Did you know that most ceramic capacitors lose up to 80% of their capacitance near their voltage ratings?
Not every electronics enthusiast knows that a ceramic capacitor’s capacitance changes with the voltage you apply to it.
This can be particularly annoying when designing RC filters or DC/DC power supplies… you might therefore think your capacitor’s value is 10uF when it actually is 1.8uF because of the way you’re using it. Moreover, the graph displayed above isn’t so easy to find in a capacitor’s datasheet… and it sometimes simply isn’t there.
That’s why I made the OpenCVMeter, which aims to provide a Capacitance versus Voltage characterization accurate within 1% of the capacitors for your next project (or already have and are starting to wonder about right now…).
I preferred displaying the CV curve to the user through his/her computer rather than adding a small screen to the device. This obviously meant implementing a USB connection on the OpenCVMeter platform.
There are three main things you should notice in the above schematics.
– ESD protection is provided using the IP4234CZ6,125 (U9).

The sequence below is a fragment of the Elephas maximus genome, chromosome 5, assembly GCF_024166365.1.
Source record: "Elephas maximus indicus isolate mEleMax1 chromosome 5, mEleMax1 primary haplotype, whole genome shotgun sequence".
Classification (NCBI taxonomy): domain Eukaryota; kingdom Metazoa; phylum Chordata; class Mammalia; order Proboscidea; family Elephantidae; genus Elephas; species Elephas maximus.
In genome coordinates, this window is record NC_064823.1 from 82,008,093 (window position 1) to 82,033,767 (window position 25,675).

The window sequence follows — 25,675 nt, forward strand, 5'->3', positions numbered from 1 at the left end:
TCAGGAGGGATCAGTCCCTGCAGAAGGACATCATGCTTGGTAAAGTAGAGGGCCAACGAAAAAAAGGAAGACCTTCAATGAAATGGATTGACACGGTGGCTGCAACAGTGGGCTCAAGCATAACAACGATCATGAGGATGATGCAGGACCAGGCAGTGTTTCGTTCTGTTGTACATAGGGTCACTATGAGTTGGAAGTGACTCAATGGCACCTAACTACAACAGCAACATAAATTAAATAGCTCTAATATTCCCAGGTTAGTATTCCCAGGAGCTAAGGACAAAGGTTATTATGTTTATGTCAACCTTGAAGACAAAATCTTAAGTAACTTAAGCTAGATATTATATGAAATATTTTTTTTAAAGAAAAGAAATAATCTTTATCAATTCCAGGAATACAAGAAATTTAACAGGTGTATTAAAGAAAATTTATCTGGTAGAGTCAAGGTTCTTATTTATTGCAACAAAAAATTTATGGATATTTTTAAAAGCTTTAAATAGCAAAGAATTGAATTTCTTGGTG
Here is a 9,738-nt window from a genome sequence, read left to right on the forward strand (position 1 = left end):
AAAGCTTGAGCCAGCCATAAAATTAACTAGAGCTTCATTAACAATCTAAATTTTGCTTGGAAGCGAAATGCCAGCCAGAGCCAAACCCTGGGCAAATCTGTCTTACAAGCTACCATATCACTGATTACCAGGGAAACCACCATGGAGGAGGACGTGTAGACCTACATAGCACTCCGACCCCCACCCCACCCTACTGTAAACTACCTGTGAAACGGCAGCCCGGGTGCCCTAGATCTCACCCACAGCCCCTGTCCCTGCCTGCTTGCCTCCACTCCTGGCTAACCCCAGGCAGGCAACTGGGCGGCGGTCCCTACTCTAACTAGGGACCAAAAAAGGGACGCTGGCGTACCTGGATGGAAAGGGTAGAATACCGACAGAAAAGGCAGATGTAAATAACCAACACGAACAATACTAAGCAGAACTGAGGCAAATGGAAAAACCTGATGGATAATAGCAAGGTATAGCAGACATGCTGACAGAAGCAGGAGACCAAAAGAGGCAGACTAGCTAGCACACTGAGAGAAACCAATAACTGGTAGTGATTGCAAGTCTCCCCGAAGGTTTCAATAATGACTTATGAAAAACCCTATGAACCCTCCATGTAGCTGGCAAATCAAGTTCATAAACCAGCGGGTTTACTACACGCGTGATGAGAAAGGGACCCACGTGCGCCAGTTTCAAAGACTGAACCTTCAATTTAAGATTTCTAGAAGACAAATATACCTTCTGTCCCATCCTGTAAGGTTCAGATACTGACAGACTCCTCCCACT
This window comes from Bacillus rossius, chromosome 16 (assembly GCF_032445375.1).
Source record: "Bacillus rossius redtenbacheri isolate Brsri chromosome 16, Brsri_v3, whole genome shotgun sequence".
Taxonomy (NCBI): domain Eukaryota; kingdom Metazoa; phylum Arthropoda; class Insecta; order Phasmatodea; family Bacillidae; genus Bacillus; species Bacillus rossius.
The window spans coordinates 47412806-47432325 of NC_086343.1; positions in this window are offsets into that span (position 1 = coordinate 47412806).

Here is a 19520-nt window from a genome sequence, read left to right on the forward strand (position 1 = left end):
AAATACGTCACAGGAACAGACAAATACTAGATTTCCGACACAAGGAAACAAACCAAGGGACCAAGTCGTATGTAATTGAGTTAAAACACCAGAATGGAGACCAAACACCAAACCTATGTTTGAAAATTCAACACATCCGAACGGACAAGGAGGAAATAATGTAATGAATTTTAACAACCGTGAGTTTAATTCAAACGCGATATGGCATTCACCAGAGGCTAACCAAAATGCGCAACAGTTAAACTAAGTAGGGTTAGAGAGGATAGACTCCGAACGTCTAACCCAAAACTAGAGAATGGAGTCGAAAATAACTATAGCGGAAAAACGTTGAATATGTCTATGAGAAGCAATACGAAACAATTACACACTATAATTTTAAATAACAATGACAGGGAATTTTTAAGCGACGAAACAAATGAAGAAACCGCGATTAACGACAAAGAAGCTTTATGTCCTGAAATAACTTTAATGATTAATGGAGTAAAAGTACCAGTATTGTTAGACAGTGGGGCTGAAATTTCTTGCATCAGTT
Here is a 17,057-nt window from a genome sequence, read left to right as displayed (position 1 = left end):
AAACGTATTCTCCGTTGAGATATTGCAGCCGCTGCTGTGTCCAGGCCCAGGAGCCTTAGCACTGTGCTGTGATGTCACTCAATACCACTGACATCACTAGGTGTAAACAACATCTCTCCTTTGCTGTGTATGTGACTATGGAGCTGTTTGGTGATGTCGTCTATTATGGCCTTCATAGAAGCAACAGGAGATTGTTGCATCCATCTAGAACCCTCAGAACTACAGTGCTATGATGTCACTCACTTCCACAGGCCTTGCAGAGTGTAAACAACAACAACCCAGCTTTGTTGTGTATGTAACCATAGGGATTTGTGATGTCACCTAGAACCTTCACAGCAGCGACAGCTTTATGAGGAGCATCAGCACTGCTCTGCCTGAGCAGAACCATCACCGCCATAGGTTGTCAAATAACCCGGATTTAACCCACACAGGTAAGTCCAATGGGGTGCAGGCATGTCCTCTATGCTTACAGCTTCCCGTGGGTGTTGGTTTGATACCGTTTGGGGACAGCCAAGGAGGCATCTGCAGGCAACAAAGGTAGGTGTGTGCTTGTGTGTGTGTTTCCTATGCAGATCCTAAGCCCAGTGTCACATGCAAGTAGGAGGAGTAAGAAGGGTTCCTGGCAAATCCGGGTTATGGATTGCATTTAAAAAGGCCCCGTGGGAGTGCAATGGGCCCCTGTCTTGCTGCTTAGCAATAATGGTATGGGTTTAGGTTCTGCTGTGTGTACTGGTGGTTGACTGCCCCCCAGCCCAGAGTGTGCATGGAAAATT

– The USB connector’s chassis is electrically connected to the OpenCVMeter machined aluminum box and to the platform’s ground through a 1M resistor and a 4.7nF capacitor. This has the main advantage of making a pseudo Farraday cage around the PCB and filtering out the noise on the cable shield connection. Moreover, it coincidentally is what Atmel recommends. You may read on all the different types of connections here.
– Lastly, the circuit made by Q4/C38/R30/R32 allows me to limit the inrush current after Q4. This is required by the USB specifications and you may read more about this particular topic here. In short, the inrush current shouldn’t be above 100mA for too long when connecting your device. As you can guess, this was the case with the OpenCVMeter, so this circuit will gradually increase the 5V supply and limit the input current.
The inrush current that you can see below is therefore mostly due to C28:
Obviously the platform needed a controllable voltage generator. Here are the key elements of the above circuit:
– The Ultra-Low Noise, High PSRR, Low-Dropout Linear Regulator TPS7A4901 is used to lower a stepup-generated 16V to a desired voltage